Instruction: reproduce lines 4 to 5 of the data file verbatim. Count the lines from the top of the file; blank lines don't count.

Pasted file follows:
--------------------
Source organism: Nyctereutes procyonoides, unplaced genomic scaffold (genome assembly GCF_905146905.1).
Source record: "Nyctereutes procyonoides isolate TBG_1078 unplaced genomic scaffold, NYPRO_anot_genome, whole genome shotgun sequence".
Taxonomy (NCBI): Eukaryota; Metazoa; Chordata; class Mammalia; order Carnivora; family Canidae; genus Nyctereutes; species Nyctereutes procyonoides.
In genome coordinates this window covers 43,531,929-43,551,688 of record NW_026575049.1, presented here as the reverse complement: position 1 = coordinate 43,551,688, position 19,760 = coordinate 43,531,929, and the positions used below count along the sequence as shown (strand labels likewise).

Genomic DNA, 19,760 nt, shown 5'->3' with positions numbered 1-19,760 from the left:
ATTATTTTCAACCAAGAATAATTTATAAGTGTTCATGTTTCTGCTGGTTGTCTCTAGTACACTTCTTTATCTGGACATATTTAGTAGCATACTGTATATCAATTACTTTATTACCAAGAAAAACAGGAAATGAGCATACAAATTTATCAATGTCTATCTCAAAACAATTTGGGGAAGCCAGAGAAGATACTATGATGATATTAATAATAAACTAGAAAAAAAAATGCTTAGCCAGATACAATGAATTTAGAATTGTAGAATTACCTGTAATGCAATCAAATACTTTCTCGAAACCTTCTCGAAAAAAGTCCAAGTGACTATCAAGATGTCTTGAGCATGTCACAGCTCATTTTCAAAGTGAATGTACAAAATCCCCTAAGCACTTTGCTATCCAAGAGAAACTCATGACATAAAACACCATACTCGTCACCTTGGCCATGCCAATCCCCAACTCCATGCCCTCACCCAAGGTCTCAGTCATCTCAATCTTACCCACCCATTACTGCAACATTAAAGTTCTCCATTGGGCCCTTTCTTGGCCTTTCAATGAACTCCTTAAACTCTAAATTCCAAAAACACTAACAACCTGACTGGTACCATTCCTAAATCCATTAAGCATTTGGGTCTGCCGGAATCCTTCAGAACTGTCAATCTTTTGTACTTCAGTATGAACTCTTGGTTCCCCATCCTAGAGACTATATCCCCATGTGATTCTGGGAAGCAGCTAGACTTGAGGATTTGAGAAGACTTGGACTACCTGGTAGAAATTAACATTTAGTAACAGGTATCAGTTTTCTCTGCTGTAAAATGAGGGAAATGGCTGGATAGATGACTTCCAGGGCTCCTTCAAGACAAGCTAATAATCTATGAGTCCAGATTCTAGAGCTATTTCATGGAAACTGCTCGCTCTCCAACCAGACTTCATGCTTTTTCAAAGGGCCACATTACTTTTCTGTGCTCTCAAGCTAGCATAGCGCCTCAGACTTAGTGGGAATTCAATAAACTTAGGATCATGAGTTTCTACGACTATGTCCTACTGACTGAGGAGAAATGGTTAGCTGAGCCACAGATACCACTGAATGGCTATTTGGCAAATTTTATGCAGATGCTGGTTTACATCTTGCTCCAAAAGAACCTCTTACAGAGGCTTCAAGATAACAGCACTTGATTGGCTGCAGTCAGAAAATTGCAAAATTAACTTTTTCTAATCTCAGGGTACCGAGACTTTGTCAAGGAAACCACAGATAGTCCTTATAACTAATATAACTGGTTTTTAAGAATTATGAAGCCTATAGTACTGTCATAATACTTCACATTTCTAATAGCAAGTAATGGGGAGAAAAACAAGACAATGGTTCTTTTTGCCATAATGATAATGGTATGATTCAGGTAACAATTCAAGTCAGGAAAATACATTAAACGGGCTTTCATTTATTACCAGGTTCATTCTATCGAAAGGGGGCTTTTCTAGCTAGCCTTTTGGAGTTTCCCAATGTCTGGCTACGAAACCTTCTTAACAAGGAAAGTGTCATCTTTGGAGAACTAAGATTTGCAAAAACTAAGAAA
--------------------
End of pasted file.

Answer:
In genome coordinates this window covers 43,531,929-43,551,688 of record NW_026575049.1, presented here as the reverse complement: position 1 = coordinate 43,551,688, position 19,760 = coordinate 43,531,929, and the positions used below count along the sequence as shown (strand labels likewise).

Genomic DNA, 19,760 nt, shown 5'->3' with positions numbered 1-19,760 from the left: